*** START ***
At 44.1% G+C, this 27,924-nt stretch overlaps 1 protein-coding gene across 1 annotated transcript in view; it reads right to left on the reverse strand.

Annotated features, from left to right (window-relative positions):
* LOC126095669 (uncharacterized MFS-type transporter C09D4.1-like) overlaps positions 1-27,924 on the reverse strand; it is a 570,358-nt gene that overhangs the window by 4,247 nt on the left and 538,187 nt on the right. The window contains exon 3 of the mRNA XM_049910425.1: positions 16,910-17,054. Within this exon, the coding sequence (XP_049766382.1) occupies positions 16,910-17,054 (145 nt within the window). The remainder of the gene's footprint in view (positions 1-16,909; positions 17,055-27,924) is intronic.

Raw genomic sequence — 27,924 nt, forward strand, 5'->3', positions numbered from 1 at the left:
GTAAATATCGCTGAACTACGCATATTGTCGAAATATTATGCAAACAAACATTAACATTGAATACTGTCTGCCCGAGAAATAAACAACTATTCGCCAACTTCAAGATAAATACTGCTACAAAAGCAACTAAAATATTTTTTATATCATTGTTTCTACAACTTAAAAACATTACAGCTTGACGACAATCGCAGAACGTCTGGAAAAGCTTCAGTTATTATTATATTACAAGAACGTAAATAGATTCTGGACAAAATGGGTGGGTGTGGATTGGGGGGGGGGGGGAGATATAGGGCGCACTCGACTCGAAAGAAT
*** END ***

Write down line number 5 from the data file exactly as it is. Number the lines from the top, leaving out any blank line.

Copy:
GTAAATATCGCTGAACTACGCATATTGTCGAAATATTATGCAAACAAACATTAACATTGAATACTGTCTGCCCGAGAAATAAACAACTATTCGCCAACTTCAAGATAAATACTGCTACAAAAGCAACTAAAATATTTTTTATATCATTGTTTCTACAACTTAAAAACATTACAGCTTGACGACAATCGCAGAACGTCTGGAAAAGCTTCAGTTATTATTATATTACAAGAACGTAAATAGATTCTGGACAAAATGGGTGGGTGTGGATTGGGGGGGGGGGGGAGATATAGGGCGCACTCGACTCGAAAGAAT